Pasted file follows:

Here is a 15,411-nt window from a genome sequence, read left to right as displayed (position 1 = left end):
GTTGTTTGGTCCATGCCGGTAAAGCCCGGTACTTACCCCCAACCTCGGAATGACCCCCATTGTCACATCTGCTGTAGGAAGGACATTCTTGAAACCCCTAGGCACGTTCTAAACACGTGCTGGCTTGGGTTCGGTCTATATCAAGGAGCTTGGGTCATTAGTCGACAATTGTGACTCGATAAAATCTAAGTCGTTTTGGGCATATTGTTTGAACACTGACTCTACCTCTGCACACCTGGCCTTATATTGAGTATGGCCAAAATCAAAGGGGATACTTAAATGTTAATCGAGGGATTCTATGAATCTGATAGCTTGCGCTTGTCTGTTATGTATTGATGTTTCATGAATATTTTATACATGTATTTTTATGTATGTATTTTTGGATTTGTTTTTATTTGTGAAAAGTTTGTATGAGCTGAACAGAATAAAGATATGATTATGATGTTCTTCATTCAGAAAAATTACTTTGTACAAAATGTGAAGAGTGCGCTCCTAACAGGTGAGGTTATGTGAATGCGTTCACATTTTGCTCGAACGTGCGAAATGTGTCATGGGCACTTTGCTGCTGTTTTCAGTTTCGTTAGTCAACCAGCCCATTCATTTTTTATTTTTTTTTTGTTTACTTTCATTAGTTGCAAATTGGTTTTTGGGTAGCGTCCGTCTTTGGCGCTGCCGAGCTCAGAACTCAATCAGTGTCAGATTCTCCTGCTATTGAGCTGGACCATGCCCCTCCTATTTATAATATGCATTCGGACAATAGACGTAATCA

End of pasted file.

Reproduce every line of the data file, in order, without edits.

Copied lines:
Here is a 15,411-nt window from a genome sequence, read left to right as displayed (position 1 = left end):
GTTGTTTGGTCCATGCCGGTAAAGCCCGGTACTTACCCCCAACCTCGGAATGACCCCCATTGTCACATCTGCTGTAGGAAGGACATTCTTGAAACCCCTAGGCACGTTCTAAACACGTGCTGGCTTGGGTTCGGTCTATATCAAGGAGCTTGGGTCATTAGTCGACAATTGTGACTCGATAAAATCTAAGTCGTTTTGGGCATATTGTTTGAACACTGACTCTACCTCTGCACACCTGGCCTTATATTGAGTATGGCCAAAATCAAAGGGGATACTTAAATGTTAATCGAGGGATTCTATGAATCTGATAGCTTGCGCTTGTCTGTTATGTATTGATGTTTCATGAATATTTTATACATGTATTTTTATGTATGTATTTTTGGATTTGTTTTTATTTGTGAAAAGTTTGTATGAGCTGAACAGAATAAAGATATGATTATGATGTTCTTCATTCAGAAAAATTACTTTGTACAAAATGTGAAGAGTGCGCTCCTAACAGGTGAGGTTATGTGAATGCGTTCACATTTTGCTCGAACGTGCGAAATGTGTCATGGGCACTTTGCTGCTGTTTTCAGTTTCGTTAGTCAACCAGCCCATTCATTTTTTATTTTTTTTTTGTTTACTTTCATTAGTTGCAAATTGGTTTTTGGGTAGCGTCCGTCTTTGGCGCTGCCGAGCTCAGAACTCAATCAGTGTCAGATTCTCCTGCTATTGAGCTGGACCATGCCCCTCCTATTTATAATATGCATTCGGACAATAGACGTAATCA